Saturday, October 18, 2008


Grass Tuft
Rock strewn shoreline with exposed ledgerock make up much of the lakes in northern Minnesota and Canada. These ancient formations were scoured many times by the advancing and receding glaciers. Evidence of this can be seen by the deep grooves and rounded edges on the rock outcroppings.

Exposure: 0.25 sec (1/4)
Aperture: f/11
Focal Length: 24 mm
ISO Speed: 200


  1. A great photo!!
    We have the same phenomena here in the Alps. Receding glaciers reveal many of these beautiful formations. At the other hand there is also no more eternal snow on our mountains like 25 to 30 years ago. It is all melting and this precious water seems to flow wastedly away down to the rivers and the sea...

  2. I like this photo for the message it speaks but nobody in political power has been listening.

  3. Craggy, that's not a term we older folks like to hear used. In this case it's perfect for you gorgeous monotone shot today. Good one DL>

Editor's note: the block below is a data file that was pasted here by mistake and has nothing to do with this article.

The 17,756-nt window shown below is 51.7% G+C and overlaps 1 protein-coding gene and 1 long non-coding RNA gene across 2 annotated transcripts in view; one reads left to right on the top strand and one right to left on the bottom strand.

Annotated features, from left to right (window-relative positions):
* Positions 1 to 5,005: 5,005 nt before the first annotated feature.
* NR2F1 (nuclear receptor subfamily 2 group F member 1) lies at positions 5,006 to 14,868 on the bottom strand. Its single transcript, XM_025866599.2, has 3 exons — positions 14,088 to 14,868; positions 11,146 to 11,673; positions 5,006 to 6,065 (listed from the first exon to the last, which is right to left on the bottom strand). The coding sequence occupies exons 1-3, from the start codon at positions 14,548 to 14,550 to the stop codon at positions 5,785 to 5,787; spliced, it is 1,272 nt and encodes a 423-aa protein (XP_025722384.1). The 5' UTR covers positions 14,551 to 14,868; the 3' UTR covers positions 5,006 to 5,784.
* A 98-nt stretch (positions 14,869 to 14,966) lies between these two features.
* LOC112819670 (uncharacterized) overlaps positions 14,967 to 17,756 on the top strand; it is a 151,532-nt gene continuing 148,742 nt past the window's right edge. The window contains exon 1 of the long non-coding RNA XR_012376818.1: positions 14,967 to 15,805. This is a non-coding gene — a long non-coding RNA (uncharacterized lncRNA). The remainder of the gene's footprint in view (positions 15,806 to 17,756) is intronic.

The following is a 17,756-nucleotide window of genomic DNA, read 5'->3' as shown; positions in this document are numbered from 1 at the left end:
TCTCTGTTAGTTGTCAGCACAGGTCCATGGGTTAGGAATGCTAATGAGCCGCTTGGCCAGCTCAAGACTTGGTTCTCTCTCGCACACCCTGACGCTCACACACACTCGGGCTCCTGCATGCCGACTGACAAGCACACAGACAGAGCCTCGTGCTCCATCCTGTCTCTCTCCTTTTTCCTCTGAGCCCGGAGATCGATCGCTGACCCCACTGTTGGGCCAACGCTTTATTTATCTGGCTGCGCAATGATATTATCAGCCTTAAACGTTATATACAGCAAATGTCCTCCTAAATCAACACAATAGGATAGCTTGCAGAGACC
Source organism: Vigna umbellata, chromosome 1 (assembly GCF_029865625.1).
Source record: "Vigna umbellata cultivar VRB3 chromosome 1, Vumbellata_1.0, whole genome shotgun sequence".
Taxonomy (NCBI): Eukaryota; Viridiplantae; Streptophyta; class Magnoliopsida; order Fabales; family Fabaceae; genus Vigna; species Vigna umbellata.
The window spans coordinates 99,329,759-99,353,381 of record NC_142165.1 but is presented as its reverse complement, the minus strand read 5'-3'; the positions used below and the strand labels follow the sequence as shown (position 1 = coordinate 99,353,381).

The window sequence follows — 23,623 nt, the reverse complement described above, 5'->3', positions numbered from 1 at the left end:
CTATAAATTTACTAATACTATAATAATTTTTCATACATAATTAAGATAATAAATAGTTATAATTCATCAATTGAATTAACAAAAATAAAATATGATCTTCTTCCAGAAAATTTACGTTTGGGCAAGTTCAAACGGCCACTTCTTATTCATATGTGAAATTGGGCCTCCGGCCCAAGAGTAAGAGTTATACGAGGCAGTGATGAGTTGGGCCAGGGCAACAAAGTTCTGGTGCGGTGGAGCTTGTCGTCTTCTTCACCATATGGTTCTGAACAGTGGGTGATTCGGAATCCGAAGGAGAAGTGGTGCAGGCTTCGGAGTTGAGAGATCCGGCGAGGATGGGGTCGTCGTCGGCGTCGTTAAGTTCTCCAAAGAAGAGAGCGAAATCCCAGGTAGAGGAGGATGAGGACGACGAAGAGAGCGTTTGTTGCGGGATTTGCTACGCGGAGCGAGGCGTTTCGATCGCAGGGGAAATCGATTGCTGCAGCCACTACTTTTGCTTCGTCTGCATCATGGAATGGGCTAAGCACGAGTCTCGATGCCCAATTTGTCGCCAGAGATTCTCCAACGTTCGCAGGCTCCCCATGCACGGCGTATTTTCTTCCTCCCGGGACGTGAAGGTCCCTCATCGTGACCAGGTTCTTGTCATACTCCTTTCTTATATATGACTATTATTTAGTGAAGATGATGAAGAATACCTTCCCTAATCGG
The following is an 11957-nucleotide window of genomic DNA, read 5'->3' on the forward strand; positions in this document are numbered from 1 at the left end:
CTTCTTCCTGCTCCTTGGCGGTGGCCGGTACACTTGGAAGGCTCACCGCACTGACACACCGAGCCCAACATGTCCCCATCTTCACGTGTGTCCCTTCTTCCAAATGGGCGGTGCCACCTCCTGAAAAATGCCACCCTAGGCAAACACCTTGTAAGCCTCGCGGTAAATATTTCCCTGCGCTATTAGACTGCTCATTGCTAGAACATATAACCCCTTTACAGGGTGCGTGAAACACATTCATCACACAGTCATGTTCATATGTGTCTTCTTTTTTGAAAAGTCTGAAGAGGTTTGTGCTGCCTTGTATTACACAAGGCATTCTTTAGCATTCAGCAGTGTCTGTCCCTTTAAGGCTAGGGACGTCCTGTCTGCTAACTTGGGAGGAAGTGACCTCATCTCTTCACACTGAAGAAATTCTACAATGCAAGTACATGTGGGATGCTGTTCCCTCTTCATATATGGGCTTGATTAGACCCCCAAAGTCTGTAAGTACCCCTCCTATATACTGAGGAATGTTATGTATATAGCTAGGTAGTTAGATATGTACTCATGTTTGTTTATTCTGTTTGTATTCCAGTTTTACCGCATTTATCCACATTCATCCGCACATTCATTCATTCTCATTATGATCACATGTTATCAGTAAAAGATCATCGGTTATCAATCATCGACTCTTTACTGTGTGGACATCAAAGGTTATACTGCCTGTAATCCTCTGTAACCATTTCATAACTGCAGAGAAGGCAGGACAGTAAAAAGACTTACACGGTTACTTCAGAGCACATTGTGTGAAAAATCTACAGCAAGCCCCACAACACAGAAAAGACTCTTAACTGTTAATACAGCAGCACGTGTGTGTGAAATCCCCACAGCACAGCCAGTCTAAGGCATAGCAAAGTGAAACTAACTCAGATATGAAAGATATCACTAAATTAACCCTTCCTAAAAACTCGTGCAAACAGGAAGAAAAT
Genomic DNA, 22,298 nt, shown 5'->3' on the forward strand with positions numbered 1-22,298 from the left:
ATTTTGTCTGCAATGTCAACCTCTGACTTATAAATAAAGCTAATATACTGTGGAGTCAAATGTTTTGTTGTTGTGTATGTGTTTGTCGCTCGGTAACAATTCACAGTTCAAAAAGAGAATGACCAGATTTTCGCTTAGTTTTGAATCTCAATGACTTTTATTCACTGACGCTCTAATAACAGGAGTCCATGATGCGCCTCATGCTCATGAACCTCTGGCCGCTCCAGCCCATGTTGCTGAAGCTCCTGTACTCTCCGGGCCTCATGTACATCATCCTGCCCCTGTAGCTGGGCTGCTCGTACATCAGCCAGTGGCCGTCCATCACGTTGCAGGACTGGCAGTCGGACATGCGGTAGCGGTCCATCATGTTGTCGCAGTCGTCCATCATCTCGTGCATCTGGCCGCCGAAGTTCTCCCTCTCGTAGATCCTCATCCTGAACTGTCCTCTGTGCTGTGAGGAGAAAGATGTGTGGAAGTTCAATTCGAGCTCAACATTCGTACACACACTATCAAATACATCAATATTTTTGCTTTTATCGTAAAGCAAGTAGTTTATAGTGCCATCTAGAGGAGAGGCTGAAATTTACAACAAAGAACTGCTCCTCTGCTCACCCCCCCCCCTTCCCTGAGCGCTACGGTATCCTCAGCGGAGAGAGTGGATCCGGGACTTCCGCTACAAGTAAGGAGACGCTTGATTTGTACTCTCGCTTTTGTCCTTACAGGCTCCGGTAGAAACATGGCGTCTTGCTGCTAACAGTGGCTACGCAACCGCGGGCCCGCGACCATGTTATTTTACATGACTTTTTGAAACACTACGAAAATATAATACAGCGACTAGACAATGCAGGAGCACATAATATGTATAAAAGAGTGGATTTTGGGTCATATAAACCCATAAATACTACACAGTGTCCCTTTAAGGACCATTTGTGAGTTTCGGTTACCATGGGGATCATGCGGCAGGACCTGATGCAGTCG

Have a grand last weekend at your cabin. Can't wait to see the batch of photos from there.

  4. Lovely! Craggy is a good word for it, too. Don't you just love geologic phenomena?

  5. Dusty,
    I came along to see your mono image you were talking about in your comments. I don't know but there is some thing wrong with the image. Let me explain. I use Linux for all my email, internet access and viewing this image it did not look right. Now for all my photography I use a fully colour managed system. When I looked at your image on this system I think that the image lacks contrast. You have too many tones in the same range with no blacks or whites of note. The Grass Tuft is the subject in this image. You have placed it on one of the thirds and we have the lines in the rocks leading to the grass. All you need to do is lighten the grass and add some local contrast and open out your black and white points on your histogram. I hope you don't mind my hard C&C.
    And as we have said before Art it's a funny old word !